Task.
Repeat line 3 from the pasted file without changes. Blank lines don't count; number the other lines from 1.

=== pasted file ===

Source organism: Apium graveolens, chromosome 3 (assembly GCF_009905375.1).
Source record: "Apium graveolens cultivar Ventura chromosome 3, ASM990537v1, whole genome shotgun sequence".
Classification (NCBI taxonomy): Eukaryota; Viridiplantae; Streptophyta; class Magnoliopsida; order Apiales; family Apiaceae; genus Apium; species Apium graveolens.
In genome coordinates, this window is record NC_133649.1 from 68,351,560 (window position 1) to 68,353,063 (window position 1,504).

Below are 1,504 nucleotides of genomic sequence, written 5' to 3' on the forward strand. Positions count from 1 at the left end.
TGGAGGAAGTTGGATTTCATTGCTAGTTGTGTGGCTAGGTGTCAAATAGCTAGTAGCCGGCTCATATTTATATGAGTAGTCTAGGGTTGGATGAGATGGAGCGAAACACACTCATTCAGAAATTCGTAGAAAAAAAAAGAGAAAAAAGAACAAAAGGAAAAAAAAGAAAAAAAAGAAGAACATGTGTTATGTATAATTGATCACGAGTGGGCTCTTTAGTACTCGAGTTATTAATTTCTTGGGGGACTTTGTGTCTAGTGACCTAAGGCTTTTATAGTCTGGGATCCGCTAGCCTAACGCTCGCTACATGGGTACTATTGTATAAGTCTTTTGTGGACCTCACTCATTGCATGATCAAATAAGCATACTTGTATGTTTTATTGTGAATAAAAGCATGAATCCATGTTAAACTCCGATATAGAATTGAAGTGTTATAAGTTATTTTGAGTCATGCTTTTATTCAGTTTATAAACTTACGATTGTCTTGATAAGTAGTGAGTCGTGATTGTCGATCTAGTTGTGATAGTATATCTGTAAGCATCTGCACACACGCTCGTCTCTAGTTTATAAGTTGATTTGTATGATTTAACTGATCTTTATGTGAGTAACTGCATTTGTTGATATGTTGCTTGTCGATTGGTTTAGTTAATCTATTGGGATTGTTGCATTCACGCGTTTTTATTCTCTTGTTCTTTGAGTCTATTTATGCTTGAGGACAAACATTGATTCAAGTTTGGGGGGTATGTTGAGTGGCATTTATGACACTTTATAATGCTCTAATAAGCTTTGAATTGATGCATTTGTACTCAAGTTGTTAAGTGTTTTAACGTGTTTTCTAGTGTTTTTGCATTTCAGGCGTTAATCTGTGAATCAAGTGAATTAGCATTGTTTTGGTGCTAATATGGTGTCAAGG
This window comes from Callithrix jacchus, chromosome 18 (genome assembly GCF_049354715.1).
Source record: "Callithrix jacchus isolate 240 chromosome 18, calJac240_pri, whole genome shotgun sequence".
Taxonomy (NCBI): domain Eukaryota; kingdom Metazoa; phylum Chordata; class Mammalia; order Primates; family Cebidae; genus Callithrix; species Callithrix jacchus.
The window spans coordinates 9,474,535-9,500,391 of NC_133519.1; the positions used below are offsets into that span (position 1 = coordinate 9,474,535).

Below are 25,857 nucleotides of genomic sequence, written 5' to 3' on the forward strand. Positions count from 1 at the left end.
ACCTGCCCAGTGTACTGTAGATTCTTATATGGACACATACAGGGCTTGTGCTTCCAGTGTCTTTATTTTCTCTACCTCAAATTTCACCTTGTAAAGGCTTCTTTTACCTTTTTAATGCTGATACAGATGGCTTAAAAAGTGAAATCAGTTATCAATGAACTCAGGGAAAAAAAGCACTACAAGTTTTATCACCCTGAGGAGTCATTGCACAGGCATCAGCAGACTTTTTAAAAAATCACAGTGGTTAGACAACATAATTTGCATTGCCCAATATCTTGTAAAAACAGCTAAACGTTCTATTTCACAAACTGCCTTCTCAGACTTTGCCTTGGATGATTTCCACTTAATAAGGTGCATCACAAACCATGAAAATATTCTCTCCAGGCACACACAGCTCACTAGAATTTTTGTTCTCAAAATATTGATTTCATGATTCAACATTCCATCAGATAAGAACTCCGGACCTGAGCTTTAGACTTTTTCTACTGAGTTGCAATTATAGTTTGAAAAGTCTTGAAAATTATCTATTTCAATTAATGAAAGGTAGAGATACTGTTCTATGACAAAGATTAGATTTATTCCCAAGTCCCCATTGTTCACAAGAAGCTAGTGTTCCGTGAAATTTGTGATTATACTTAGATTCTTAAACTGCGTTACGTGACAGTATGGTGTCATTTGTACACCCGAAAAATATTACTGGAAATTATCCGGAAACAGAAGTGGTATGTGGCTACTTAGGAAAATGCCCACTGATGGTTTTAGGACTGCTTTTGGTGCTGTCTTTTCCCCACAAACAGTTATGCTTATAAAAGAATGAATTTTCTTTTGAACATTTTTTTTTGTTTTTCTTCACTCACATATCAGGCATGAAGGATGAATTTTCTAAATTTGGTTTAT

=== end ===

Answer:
Classification (NCBI taxonomy): Eukaryota; Viridiplantae; Streptophyta; class Magnoliopsida; order Apiales; family Apiaceae; genus Apium; species Apium graveolens.